FIG. 46 is an explanatory diagram for delineation commands for describing render volume in FIG. 22;

FIG. 47 is an explanatory diagram for polygon data obtained from the delineation commands of FIG. 46;

FIGS. 48A and 48B are first explanatory diagrams for describing the processing operations of the attribute modulator in FIG. 25;

FIGS. 49A to 49C are second explanatory diagrams for describing the processing operations of the attribute modulator in FIG. 25;

FIGS. 50A to 50C are third explanatory diagrams for describing the processing operations of the attribute modulator in FIG. 25;

FIGS. 51A and 51B are fourth explanatory diagrams for describing the processing operations of the attribute modulator in FIG. 25;

FIGS. 52A to 52C are fifth explanatory diagrams for describing the processing operations of the attribute modulator in FIG. 25;

FIGS. 53A and 53B are sixth explanatory diagrams for describing the processing operations of the attribute modulator in FIG. 25;

FIGS. 54A and 54B are seventh explanatory diagrams for describing the processing operations of the attribute modulator in FIG. 25;

FIGS. 55A to 55C are first explanatory diagrams for describing the modulation processing operations of the attribute modulator in FIG. 25;

FIGS. 56A to 56C are second explanatory diagrams for describing the modulation processing operations of the attribute modulator in FIG. 25;

FIGS. 57A to 57C are third explanatory diagrams for describing the modulation processing operations of the attribute modulator in FIG. 25;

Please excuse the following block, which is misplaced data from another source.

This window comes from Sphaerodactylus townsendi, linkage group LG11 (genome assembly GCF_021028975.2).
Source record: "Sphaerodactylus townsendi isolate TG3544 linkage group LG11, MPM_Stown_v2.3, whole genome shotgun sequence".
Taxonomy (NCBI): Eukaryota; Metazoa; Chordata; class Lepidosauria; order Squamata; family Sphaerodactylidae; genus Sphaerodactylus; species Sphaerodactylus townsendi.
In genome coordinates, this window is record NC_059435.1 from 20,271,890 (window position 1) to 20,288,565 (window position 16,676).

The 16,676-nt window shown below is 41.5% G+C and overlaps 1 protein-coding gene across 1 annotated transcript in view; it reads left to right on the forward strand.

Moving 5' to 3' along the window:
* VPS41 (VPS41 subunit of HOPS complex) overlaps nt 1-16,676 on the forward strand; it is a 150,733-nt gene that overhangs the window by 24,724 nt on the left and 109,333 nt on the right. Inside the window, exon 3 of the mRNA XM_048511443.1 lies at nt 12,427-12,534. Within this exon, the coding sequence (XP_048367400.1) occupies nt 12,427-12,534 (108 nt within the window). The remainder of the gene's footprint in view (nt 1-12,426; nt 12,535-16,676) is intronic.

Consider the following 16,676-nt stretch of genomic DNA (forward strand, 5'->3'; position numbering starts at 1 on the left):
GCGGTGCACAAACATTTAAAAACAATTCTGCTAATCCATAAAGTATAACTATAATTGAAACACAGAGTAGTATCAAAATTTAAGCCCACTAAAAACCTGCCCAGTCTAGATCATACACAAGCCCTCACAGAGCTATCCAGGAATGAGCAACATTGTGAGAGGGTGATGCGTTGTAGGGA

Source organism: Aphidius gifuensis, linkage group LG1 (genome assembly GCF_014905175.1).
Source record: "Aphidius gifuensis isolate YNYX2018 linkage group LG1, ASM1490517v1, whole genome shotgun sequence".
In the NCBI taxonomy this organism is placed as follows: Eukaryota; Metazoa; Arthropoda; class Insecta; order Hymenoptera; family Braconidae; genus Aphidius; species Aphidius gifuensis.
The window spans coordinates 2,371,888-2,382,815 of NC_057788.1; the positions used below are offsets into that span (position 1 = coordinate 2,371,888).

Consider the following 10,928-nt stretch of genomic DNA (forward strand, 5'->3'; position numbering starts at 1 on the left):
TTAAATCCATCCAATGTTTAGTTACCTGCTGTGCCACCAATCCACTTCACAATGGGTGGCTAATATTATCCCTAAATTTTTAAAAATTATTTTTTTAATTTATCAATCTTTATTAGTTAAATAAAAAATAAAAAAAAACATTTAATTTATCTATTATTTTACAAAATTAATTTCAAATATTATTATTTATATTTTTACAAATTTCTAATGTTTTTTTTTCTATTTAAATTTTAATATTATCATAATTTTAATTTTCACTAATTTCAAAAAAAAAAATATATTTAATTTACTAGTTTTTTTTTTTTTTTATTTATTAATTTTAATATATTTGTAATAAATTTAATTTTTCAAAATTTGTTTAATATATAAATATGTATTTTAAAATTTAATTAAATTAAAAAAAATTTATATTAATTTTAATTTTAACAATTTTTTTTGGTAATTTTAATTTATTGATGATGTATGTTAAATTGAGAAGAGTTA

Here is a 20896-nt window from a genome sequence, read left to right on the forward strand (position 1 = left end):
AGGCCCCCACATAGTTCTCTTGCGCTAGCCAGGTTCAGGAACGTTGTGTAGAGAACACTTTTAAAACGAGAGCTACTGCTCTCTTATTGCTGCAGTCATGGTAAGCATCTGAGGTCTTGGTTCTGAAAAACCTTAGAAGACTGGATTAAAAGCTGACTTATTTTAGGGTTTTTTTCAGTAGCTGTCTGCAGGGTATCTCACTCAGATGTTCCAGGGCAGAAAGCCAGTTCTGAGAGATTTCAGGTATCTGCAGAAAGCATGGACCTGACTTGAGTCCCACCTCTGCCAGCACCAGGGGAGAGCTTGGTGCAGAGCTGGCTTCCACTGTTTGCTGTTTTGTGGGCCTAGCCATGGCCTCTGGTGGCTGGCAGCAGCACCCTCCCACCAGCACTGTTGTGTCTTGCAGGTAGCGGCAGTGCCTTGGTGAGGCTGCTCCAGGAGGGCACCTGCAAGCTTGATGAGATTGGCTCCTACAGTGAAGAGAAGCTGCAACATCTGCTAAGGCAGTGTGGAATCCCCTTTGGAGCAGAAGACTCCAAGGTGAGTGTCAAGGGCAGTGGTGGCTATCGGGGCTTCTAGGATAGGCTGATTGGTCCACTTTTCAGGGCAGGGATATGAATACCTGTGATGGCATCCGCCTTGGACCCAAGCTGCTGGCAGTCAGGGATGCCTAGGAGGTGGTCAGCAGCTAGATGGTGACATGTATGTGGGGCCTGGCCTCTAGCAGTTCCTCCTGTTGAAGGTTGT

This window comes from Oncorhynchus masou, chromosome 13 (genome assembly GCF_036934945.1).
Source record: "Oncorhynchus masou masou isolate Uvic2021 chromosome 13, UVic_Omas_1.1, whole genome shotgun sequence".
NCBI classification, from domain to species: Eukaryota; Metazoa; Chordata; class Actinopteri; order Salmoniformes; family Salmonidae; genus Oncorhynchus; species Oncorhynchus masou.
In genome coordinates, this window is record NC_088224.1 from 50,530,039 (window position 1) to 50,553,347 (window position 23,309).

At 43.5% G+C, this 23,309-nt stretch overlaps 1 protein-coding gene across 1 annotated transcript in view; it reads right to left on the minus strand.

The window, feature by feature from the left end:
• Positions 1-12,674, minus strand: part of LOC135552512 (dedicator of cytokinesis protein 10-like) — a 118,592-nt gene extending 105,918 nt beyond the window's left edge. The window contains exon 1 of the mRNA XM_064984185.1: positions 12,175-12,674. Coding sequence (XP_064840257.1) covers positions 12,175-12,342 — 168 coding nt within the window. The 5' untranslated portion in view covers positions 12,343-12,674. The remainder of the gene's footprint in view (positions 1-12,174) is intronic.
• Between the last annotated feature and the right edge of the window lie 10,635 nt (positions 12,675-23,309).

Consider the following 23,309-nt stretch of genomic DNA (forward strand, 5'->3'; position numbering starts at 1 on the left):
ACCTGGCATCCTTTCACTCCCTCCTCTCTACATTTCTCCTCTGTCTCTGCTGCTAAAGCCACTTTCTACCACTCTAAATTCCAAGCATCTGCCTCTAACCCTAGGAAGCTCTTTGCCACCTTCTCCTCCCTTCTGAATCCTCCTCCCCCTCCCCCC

FIGS. 58A to 58C are fourth explanatory diagrams for describing the modulation processing operations of the attribute modulator in FIG. 25;

FIGS. 59A to 59C are 12th explanatory diagrams for describing the modulation processing operations of the attribute modulator in FIG. 25;

FIG. 60 is a first operation explanatory diagram for describing the processing operations of the attribute modulator in FIG. 25;

FIG. 61 is a second operation explanatory diagram for describing the processing operations of the attribute modulator in FIG. 25;

FIG. 62 is a third operation explanatory diagram for describing the processing operations of the attribute modulator in FIG. 25;

FIG. 63 is a fourth operation explanatory diagram for describing the processing operations of the attribute modulator in FIG. 25; and

FIG. 64 is an explanatory diagram of delineation results for describing the processing operations of the attribute modulator in FIG. 25.

DESCRIPTION OF THE PREFERRED EMBODIMENTS

Embodiment aspects of the present invention are hereinafter described, with reference to the drawings, in the order of volume representation processing, an image processing apparatus, another image processing apparatus, decision volume processing and render volume processing. These embodiment aspects, however, do not limit the technological scope of the present invention.

Volume Representation Processing